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55 the shore, White writes, “we sounded with a trumpet a call, and afterwardes many familiar English tunes of songs." But there were no Englishmen there to be gladdened by the welcome sound; only savages, who fled at their approach. When White reached the group of houses where he had left the colonists, he found everything in a state of desolation; but he found no sign of distress, such as they had promised to leave, should they be driven to extremities. At last he found carved on a tree, from which the bark had been partially removed, the word Croaton, in fair capital letters. This he took to mean that the planters had departed to Croaton. He found five chests, which had been carefully hidden, but had been discovered and plundered by the savages, who had found the contents for the most part of little good to them. They had consequently left them— books, maps, and pictures—lying about, torn and rotted with the rain. White would gladly have gone on to Croaton to search for the colonists, but he could not persuade the captains of the ships who had brought him to Virginia to do so, and so had to return to England with them.

Ralegh fitted out no more expeditions to Virginia. It is indeed wonderful that, with only the means of a private gentleman, he should have persevered so long in so formidable a task. Already, in 1589, he had transferred the patent given him by the Queen to a company of merchants. They made no use of it; but in 1602 it passed to a more energetic company, who at last, in 1606, began the real colonization of Virginia, for which Ralegh had paved the way. The new colonists heard that the people left by White had been miserably slaughtered; some however had escaped and gone far inland, where they lived peaceably with the natives. It was reported that there were still seven English alive, four men, two boys, and one maid; but the new settlers never found them.


The Spanish Armada.


HE time had now come when Philip II.

determined to make an open attack upon England. In 1587, Elizabeth had at last been persuaded to consent to the execution of Mary Queen of Scots. Since her flight from Scotland in 1568, Mary had been kept in prison in England for nineteen years altogether; and she had been a centre round which discontent could always gather. Plots had been formed with the object of restoring her to liberty, making her Queen of England, and bringing back the Catholic religion. Philip II. had often threatened to interfere on her behalf.

By the execution of Mary, Elizabeth removed the object of endless intrigues at home and abroad. Henceforth the real question of the day was clearly set before the minds of all Englishmen. But Mary's execution hurried on the plans of Philip II. So long as Mary lived, Philip could only interfere in Mary's behalf. Now that she

was dead, he could go forth to conquer England in his own name. Hitherto he had hoped to reduce the Netherlands first, and thence proceed to re-establish Catholicism in England. But he found England in the way of his plans. English help had encouraged the Huguenots to carry on their resistance in France; English gold had helped Philip's revolted subjects in the Netherlands; English seamen had again and again robbed him of his treasure. Philip determined to alter his plans. England was the key to the Protestant resistance in Europe. England must be entirely crushed before he could succeed in striking a death-blow to Protestantism. To Englishmen the problem was made simple by the attitude of Philip. English Catholics, or other malcontents, were willing enough to fight for Mary Queen of Scots; but they would fight for Elizabeth rather than see their country crushed by Philip.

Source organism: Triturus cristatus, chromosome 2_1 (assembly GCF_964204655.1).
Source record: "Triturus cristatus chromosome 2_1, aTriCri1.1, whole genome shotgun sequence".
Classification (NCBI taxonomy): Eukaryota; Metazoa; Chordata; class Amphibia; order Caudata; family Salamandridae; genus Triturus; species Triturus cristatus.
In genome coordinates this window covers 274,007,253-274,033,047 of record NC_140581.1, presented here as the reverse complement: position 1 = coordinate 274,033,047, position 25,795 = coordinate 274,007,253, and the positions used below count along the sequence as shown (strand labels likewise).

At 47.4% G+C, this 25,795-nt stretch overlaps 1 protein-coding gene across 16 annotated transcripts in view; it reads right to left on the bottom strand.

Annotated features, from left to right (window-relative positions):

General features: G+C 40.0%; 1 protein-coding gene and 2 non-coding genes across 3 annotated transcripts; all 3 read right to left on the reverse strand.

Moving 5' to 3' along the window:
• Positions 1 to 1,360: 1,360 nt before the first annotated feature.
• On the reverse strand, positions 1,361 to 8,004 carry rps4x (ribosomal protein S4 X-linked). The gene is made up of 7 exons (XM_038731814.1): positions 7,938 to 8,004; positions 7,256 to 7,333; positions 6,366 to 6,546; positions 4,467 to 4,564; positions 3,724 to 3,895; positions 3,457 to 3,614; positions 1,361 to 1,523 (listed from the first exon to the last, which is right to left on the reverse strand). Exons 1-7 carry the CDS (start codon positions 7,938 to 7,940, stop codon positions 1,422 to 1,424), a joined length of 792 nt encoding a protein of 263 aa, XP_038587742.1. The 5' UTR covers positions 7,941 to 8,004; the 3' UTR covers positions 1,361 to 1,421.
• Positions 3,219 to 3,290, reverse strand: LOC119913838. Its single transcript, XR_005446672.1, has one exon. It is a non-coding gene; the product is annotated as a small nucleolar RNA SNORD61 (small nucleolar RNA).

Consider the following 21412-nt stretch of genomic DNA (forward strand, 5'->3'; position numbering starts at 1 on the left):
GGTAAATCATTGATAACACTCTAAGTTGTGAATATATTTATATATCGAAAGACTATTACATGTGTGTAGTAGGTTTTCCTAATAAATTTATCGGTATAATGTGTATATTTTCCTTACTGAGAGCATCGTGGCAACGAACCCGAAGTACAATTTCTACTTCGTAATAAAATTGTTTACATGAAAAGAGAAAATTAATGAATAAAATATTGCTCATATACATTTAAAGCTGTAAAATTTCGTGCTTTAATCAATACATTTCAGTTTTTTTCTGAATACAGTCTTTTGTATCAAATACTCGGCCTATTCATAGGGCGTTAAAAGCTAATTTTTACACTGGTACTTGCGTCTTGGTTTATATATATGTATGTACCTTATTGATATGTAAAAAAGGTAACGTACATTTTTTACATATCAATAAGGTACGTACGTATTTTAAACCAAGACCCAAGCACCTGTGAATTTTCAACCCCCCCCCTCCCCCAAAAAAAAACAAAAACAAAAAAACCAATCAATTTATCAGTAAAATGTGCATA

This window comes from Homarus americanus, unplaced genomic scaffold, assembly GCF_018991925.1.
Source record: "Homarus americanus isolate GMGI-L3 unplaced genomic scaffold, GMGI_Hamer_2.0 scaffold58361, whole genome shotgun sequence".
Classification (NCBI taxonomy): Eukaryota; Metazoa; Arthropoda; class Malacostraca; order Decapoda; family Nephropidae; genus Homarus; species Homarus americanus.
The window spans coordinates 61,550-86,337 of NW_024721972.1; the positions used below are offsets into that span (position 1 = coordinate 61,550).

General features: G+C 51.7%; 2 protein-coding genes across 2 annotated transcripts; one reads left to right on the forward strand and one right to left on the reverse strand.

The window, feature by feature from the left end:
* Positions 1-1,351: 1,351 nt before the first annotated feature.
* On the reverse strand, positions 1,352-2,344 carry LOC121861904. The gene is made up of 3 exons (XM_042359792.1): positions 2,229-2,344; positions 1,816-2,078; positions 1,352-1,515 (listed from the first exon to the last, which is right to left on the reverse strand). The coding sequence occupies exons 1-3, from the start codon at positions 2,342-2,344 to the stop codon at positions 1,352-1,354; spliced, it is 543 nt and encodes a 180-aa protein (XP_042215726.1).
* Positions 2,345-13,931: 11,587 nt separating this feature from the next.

Philip's preparations were delayed by the reckless daring of Drake, who, in 1587, led a fleet of twenty-five sail into the harbour of Cadiz, with the view of “singeing King Philip's beard,” as he said. There he found sundry great ships laden with provisions for the projected invasion of England. He sank some thirty-four ships, and carried away four more with him, and did other damage on the coasts of Spain and Portugal. So Philip's preparations were delayed; and though he set to work with new vigour to fit out a mighty fleet, which should once for all crush these im



pudent islanders, it could not be got ready before June, 1588.

This fleet, “the most fortunate and invincible Armada,” consisted of 132 ships, manned by 8,766 sailors and 2,088 galley slaves, and carrying 21,855 soldiers. Alexander, Prince of Parma, who was now Spanish Commander in the Netherlands, and the greatest general of the age, was to join the fleet in the Channel with 17,000 Spanish troops from the Netherlands, so that there might be an army of 50,000 men for the invasion of England.

Meanwhile Elizabeth could not believe in the danger which was threatening her. It seems as if both she and Burleigh had hoped, up to the last moment, that they would be able to avert it by negotiations. Both the army and the navy were in a thoroughly unfit state to meet the invaders. The Lord High Admiral, Lord Howard of Effingham, was in despair, and wrote to Walsingham and Burleigh begging for reinforcements, and complaining bitterly of the condition of the navy.

In one thing the English people were strong, and that was in their union. Mary of Scotland was dead, and the country was no longer distracted with divisions. All, Protestants and Catholics alike, were ready to gather round their Queen and do their utmost to keep out the foreigner. In the Royal Navy, when all was done, there were only thirty-four ships, with 6,279 men; but every nobleman and gentleman who was able, provided and

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